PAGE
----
- Parent Category: Beginner Skill Builders
- Category: Beginner Skill Builders: Grammar
- Written by Chris Cotter
What are every and no?
Every and no are quantifiers. We use these words before nouns to add information about quantity. Here are some other quantifiers, which may be familiar: all, a few, any, many, most, and some. Every and no refer to the number of items or people in a group. Every refers to all of the items or people. Here are two examples:
I love every Brad Pitt movie. He is my favorite actor.
The airline lost my luggage. Every souvenir from my vacation is gone!
These sentences mean that I love all movies with Brad Pitt and I lost all of my souvenirs. Remember: All equals 100%.
Conversely, no refers to none. For example:
There was no time to do the dishes today. I was too busy.
Paul has no friends in Japan.
The first example sentence means that I was too busy and couldn't wash the dishes. And in the second sentence, Paul is a lonely person in Japan!
What is the sentence structure?
Both quantifiers appear before the nouns they modify. For example:
Why is every train in the morning late? I'm going to get into trouble at work!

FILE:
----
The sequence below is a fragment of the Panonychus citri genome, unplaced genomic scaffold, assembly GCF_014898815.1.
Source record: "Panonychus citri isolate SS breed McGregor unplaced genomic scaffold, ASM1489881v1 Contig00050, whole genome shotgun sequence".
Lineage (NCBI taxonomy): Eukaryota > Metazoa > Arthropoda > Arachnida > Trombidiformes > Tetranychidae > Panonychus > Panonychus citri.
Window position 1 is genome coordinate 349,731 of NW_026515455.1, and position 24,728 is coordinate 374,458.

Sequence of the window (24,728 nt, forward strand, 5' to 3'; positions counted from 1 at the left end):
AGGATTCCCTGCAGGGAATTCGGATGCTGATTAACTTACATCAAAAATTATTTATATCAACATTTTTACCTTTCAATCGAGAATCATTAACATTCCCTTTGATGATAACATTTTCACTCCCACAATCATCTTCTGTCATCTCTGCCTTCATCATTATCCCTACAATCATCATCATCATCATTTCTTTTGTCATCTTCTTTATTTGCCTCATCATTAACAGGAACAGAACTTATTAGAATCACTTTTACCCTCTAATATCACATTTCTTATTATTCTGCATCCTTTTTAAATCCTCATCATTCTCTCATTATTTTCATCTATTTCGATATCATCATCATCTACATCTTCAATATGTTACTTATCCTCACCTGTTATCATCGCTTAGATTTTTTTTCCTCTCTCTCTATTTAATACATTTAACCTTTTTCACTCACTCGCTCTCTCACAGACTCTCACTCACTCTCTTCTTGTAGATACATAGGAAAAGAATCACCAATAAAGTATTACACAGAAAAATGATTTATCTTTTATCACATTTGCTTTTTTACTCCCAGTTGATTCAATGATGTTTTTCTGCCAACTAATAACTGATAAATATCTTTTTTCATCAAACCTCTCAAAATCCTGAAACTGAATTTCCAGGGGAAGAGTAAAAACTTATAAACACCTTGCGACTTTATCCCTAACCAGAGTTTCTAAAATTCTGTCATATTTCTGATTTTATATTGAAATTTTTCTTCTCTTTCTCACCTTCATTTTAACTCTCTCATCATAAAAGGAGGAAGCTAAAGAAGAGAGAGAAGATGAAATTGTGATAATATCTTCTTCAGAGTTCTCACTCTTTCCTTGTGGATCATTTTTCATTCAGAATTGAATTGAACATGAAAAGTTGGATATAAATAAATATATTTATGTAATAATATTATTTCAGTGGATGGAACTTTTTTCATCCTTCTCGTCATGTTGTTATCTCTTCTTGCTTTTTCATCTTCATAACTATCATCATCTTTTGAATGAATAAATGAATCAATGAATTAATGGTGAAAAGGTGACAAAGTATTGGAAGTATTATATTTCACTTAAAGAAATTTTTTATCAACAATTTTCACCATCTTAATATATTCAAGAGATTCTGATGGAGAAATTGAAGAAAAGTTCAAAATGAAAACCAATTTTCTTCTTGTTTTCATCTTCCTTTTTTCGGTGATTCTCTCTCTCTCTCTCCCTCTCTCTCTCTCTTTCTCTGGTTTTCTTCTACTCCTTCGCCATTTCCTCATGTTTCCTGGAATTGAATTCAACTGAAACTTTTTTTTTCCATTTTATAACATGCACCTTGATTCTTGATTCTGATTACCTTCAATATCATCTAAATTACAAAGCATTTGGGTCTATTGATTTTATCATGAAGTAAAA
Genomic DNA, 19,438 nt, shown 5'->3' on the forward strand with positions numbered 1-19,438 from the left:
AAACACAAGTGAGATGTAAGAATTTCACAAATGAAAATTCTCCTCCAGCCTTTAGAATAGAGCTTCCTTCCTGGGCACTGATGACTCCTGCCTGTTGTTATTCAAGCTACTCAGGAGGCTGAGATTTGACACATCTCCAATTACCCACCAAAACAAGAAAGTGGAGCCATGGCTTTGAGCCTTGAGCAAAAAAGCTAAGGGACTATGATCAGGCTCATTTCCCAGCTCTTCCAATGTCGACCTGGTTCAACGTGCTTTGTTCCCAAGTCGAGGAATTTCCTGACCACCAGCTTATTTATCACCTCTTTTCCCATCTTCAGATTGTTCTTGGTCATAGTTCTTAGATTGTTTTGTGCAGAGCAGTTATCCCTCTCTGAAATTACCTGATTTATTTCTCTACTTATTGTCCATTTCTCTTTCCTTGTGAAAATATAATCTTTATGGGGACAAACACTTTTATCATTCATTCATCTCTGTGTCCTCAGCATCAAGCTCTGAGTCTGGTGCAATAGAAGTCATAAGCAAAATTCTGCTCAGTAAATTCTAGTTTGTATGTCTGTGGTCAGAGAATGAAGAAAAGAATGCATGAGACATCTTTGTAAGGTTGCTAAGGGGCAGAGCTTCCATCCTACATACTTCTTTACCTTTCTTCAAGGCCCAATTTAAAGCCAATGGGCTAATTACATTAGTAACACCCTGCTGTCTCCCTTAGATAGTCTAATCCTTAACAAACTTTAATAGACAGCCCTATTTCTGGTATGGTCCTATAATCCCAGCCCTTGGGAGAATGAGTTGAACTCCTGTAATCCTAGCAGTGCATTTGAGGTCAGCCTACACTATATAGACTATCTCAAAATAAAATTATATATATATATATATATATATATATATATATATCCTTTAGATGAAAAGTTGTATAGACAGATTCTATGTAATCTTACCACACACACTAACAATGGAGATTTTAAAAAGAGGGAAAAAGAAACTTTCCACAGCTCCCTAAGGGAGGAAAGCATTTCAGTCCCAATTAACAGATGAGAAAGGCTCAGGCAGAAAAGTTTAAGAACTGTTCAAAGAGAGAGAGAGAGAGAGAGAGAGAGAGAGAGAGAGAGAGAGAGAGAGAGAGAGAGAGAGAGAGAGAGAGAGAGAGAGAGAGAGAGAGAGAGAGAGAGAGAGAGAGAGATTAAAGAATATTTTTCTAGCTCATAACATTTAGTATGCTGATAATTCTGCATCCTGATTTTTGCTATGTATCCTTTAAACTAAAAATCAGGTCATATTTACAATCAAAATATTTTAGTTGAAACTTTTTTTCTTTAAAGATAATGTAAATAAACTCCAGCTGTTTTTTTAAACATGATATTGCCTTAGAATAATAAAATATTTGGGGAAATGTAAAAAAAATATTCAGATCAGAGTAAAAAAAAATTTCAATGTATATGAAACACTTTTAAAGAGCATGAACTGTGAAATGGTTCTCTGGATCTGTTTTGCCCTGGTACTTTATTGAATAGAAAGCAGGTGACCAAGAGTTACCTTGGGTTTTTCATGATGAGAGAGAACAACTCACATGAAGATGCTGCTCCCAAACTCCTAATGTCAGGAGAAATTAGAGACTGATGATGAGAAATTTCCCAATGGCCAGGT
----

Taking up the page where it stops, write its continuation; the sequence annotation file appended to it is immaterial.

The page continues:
Alan eats lunch in a park where no people go. It's very quiet there.
How are every and no used?
Every is used to talk about all people, places, or things. Although every describes all of something, it's used with singular nouns. For example:
O I sent my resume to every company in my town.
X I sent my resume to every companies in my town.
O I will visit every country in South America next year.
X I will visit every countries in South America next year.
No is used when talking about an absence of all people, places, or things. The verb in the sentence must be positive. Here are some examples:
O I have no time these days. I'm too busy!
X I don't have no time these days. I'm too busy!
O I have no warm clothes. I should buy some before it gets cold.
X I don't have no warm clothes. I should buy some before it gets cold.
However, every can be used with negative sentences.
O I didn't send my resume to every company in town.
O I won't visit every country in South America next year.
And lastly, here are some questions sentences with these two determiners:
Why have the beaches been so crowded every Sunday this year?
What would you do if you had no money and were homeless?
Is there any additional information on every and no?
Yes. Every must be used with a countable noun. If there isn't a counter, such as a glass of... or a box of..., then every may not be used.
On the other hand, no may be used with both singular and plural countable nouns, as well as with uncountable nouns. For example:
(countable noun): Every book for my Science class is really expensive.
(singular countable noun): No seat on the train was open, so I had to stand.
(plural countable noun): The theater had no tickets for the midnight show.
(uncountable noun): If there were no coffee in the morning, I would go crazy.